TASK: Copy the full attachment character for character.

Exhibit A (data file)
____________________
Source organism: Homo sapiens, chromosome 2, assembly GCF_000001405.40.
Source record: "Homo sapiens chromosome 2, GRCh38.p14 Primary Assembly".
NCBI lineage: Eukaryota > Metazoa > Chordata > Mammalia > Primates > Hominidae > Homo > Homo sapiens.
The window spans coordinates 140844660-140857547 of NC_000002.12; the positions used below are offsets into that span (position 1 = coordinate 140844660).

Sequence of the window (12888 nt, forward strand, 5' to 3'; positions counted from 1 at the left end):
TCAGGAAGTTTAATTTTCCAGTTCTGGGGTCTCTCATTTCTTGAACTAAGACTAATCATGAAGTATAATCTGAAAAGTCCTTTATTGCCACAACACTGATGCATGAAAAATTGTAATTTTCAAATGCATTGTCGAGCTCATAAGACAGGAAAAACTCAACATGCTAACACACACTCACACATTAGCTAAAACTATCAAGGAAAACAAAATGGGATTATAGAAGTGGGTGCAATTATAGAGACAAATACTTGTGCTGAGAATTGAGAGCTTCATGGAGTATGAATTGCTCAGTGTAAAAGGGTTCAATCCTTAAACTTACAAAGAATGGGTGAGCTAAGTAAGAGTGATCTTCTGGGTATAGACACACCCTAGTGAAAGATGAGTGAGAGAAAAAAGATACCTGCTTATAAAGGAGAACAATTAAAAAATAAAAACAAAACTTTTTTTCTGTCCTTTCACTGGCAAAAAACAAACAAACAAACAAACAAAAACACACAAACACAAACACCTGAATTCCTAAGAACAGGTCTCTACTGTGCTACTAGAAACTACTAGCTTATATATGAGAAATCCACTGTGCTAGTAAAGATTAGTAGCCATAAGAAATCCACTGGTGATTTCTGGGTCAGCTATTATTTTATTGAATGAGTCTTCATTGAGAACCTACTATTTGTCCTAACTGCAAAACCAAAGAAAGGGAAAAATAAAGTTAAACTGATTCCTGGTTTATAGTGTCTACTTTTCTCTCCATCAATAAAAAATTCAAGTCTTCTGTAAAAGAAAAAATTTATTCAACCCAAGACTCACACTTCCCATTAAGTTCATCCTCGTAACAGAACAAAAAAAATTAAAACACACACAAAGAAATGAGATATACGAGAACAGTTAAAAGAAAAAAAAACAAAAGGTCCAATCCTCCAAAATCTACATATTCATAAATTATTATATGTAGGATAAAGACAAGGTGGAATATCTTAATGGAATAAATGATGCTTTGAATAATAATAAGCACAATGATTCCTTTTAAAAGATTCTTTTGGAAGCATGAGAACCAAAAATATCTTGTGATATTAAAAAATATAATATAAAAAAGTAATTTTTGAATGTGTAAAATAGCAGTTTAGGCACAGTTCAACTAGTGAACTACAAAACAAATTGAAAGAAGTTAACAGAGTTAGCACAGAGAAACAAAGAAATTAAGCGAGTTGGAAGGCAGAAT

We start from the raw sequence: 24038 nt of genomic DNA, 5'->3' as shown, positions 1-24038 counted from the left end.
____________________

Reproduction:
Source organism: Homo sapiens, chromosome 2, assembly GCF_000001405.40.
Source record: "Homo sapiens chromosome 2, GRCh38.p14 Primary Assembly".
NCBI lineage: Eukaryota > Metazoa > Chordata > Mammalia > Primates > Hominidae > Homo > Homo sapiens.
The window spans coordinates 140844660-140857547 of NC_000002.12; the positions used below are offsets into that span (position 1 = coordinate 140844660).

Sequence of the window (12888 nt, forward strand, 5' to 3'; positions counted from 1 at the left end):
TCAGGAAGTTTAATTTTCCAGTTCTGGGGTCTCTCATTTCTTGAACTAAGACTAATCATGAAGTATAATCTGAAAAGTCCTTTATTGCCACAACACTGATGCATGAAAAATTGTAATTTTCAAATGCATTGTCGAGCTCATAAGACAGGAAAAACTCAACATGCTAACACACACTCACACATTAGCTAAAACTATCAAGGAAAACAAAATGGGATTATAGAAGTGGGTGCAATTATAGAGACAAATACTTGTGCTGAGAATTGAGAGCTTCATGGAGTATGAATTGCTCAGTGTAAAAGGGTTCAATCCTTAAACTTACAAAGAATGGGTGAGCTAAGTAAGAGTGATCTTCTGGGTATAGACACACCCTAGTGAAAGATGAGTGAGAGAAAAAAGATACCTGCTTATAAAGGAGAACAATTAAAAAATAAAAACAAAACTTTTTTTCTGTCCTTTCACTGGCAAAAAACAAACAAACAAACAAACAAAAACACACAAACACAAACACCTGAATTCCTAAGAACAGGTCTCTACTGTGCTACTAGAAACTACTAGCTTATATATGAGAAATCCACTGTGCTAGTAAAGATTAGTAGCCATAAGAAATCCACTGGTGATTTCTGGGTCAGCTATTATTTTATTGAATGAGTCTTCATTGAGAACCTACTATTTGTCCTAACTGCAAAACCAAAGAAAGGGAAAAATAAAGTTAAACTGATTCCTGGTTTATAGTGTCTACTTTTCTCTCCATCAATAAAAAATTCAAGTCTTCTGTAAAAGAAAAAATTTATTCAACCCAAGACTCACACTTCCCATTAAGTTCATCCTCGTAACAGAACAAAAAAAATTAAAACACACACAAAGAAATGAGATATACGAGAACAGTTAAAAGAAAAAAAAACAAAAGGTCCAATCCTCCAAAATCTACATATTCATAAATTATTATATGTAGGATAAAGACAAGGTGGAATATCTTAATGGAATAAATGATGCTTTGAATAATAATAAGCACAATGATTCCTTTTAAAAGATTCTTTTGGAAGCATGAGAACCAAAAATATCTTGTGATATTAAAAAATATAATATAAAAAAGTAATTTTTGAATGTGTAAAATAGCAGTTTAGGCACAGTTCAACTAGTGAACTACAAAACAAATTGAAAGAAGTTAACAGAGTTAGCACAGAGAAACAAAGAAATTAAGCGAGTTGGAAGGCAGAAT

We start from the raw sequence: 24038 nt of genomic DNA, 5'->3' as shown, positions 1-24038 counted from the left end.